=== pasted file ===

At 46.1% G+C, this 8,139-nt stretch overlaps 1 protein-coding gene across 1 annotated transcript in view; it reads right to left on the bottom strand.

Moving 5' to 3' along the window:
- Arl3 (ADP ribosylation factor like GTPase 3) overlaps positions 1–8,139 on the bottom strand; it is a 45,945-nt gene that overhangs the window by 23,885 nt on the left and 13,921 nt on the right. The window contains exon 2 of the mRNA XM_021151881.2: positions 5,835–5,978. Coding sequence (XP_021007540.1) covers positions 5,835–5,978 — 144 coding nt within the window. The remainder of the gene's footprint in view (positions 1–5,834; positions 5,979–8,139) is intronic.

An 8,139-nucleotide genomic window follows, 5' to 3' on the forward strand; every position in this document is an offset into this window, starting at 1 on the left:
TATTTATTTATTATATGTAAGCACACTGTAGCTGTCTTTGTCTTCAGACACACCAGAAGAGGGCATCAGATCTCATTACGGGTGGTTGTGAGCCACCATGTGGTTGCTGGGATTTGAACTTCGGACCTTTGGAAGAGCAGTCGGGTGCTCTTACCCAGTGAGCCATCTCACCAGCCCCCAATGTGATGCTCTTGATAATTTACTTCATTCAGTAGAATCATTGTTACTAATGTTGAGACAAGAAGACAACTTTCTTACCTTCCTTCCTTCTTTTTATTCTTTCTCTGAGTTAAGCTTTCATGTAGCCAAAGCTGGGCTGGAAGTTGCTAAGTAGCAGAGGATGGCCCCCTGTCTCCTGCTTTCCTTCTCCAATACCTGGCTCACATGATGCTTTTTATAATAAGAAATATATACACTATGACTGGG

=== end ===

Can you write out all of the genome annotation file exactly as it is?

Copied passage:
At 46.1% G+C, this 8,139-nt stretch overlaps 1 protein-coding gene across 1 annotated transcript in view; it reads right to left on the bottom strand.

Moving 5' to 3' along the window:
- Arl3 (ADP ribosylation factor like GTPase 3) overlaps positions 1–8,139 on the bottom strand; it is a 45,945-nt gene that overhangs the window by 23,885 nt on the left and 13,921 nt on the right. The window contains exon 2 of the mRNA XM_021151881.2: positions 5,835–5,978. Coding sequence (XP_021007540.1) covers positions 5,835–5,978 — 144 coding nt within the window. The remainder of the gene's footprint in view (positions 1–5,834; positions 5,979–8,139) is intronic.

An 8,139-nucleotide genomic window follows, 5' to 3' on the forward strand; every position in this document is an offset into this window, starting at 1 on the left:
TATTTATTTATTATATGTAAGCACACTGTAGCTGTCTTTGTCTTCAGACACACCAGAAGAGGGCATCAGATCTCATTACGGGTGGTTGTGAGCCACCATGTGGTTGCTGGGATTTGAACTTCGGACCTTTGGAAGAGCAGTCGGGTGCTCTTACCCAGTGAGCCATCTCACCAGCCCCCAATGTGATGCTCTTGATAATTTACTTCATTCAGTAGAATCATTGTTACTAATGTTGAGACAAGAAGACAACTTTCTTACCTTCCTTCCTTCTTTTTATTCTTTCTCTGAGTTAAGCTTTCATGTAGCCAAAGCTGGGCTGGAAGTTGCTAAGTAGCAGAGGATGGCCCCCTGTCTCCTGCTTTCCTTCTCCAATACCTGGCTCACATGATGCTTTTTATAATAAGAAATATATACACTATGACTGGG